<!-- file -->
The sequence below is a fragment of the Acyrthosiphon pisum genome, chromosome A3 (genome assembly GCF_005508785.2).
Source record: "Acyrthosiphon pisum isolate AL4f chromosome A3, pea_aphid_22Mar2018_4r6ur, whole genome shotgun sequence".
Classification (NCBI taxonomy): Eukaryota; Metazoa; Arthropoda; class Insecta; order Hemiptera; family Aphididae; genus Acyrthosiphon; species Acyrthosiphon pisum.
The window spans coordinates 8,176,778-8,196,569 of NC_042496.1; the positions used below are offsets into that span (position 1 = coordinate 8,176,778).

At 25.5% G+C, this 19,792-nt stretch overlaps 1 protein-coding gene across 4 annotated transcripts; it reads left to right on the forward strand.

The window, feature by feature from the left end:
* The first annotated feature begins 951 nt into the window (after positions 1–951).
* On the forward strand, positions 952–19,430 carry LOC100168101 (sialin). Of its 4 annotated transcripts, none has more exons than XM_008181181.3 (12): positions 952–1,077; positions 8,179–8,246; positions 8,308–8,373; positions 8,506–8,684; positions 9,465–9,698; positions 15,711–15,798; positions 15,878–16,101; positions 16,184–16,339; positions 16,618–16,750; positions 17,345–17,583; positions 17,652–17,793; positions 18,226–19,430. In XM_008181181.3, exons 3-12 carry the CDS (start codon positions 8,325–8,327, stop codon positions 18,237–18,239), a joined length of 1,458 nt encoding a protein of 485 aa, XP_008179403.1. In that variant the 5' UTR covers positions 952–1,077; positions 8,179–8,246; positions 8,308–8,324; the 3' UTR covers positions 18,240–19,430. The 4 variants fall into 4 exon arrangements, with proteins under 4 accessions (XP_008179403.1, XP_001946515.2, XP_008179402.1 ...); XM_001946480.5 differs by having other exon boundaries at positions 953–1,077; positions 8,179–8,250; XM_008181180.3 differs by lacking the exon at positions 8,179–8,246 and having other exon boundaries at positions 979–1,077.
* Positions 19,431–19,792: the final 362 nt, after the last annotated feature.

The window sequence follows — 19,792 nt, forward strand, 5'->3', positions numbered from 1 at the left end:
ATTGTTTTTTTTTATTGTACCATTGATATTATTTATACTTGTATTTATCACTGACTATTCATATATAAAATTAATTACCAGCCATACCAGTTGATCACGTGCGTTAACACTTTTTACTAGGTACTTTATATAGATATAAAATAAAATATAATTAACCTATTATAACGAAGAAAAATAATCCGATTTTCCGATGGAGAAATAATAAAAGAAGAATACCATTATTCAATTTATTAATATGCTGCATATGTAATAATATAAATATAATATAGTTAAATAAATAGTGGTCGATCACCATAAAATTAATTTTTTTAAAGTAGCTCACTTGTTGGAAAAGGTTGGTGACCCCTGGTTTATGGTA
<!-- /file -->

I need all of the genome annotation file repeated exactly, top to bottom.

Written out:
The sequence below is a fragment of the Acyrthosiphon pisum genome, chromosome A3 (genome assembly GCF_005508785.2).
Source record: "Acyrthosiphon pisum isolate AL4f chromosome A3, pea_aphid_22Mar2018_4r6ur, whole genome shotgun sequence".
Classification (NCBI taxonomy): Eukaryota; Metazoa; Arthropoda; class Insecta; order Hemiptera; family Aphididae; genus Acyrthosiphon; species Acyrthosiphon pisum.
The window spans coordinates 8,176,778-8,196,569 of NC_042496.1; the positions used below are offsets into that span (position 1 = coordinate 8,176,778).

At 25.5% G+C, this 19,792-nt stretch overlaps 1 protein-coding gene across 4 annotated transcripts; it reads left to right on the forward strand.

The window, feature by feature from the left end:
* The first annotated feature begins 951 nt into the window (after positions 1–951).
* On the forward strand, positions 952–19,430 carry LOC100168101 (sialin). Of its 4 annotated transcripts, none has more exons than XM_008181181.3 (12): positions 952–1,077; positions 8,179–8,246; positions 8,308–8,373; positions 8,506–8,684; positions 9,465–9,698; positions 15,711–15,798; positions 15,878–16,101; positions 16,184–16,339; positions 16,618–16,750; positions 17,345–17,583; positions 17,652–17,793; positions 18,226–19,430. In XM_008181181.3, exons 3-12 carry the CDS (start codon positions 8,325–8,327, stop codon positions 18,237–18,239), a joined length of 1,458 nt encoding a protein of 485 aa, XP_008179403.1. In that variant the 5' UTR covers positions 952–1,077; positions 8,179–8,246; positions 8,308–8,324; the 3' UTR covers positions 18,240–19,430. The 4 variants fall into 4 exon arrangements, with proteins under 4 accessions (XP_008179403.1, XP_001946515.2, XP_008179402.1 ...); XM_001946480.5 differs by having other exon boundaries at positions 953–1,077; positions 8,179–8,250; XM_008181180.3 differs by lacking the exon at positions 8,179–8,246 and having other exon boundaries at positions 979–1,077.
* Positions 19,431–19,792: the final 362 nt, after the last annotated feature.

The window sequence follows — 19,792 nt, forward strand, 5'->3', positions numbered from 1 at the left end:
ATTGTTTTTTTTTATTGTACCATTGATATTATTTATACTTGTATTTATCACTGACTATTCATATATAAAATTAATTACCAGCCATACCAGTTGATCACGTGCGTTAACACTTTTTACTAGGTACTTTATATAGATATAAAATAAAATATAATTAACCTATTATAACGAAGAAAAATAATCCGATTTTCCGATGGAGAAATAATAAAAGAAGAATACCATTATTCAATTTATTAATATGCTGCATATGTAATAATATAAATATAATATAGTTAAATAAATAGTGGTCGATCACCATAAAATTAATTTTTTTAAAGTAGCTCACTTGTTGGAAAAGGTTGGTGACCCCTGGTTTATGGTA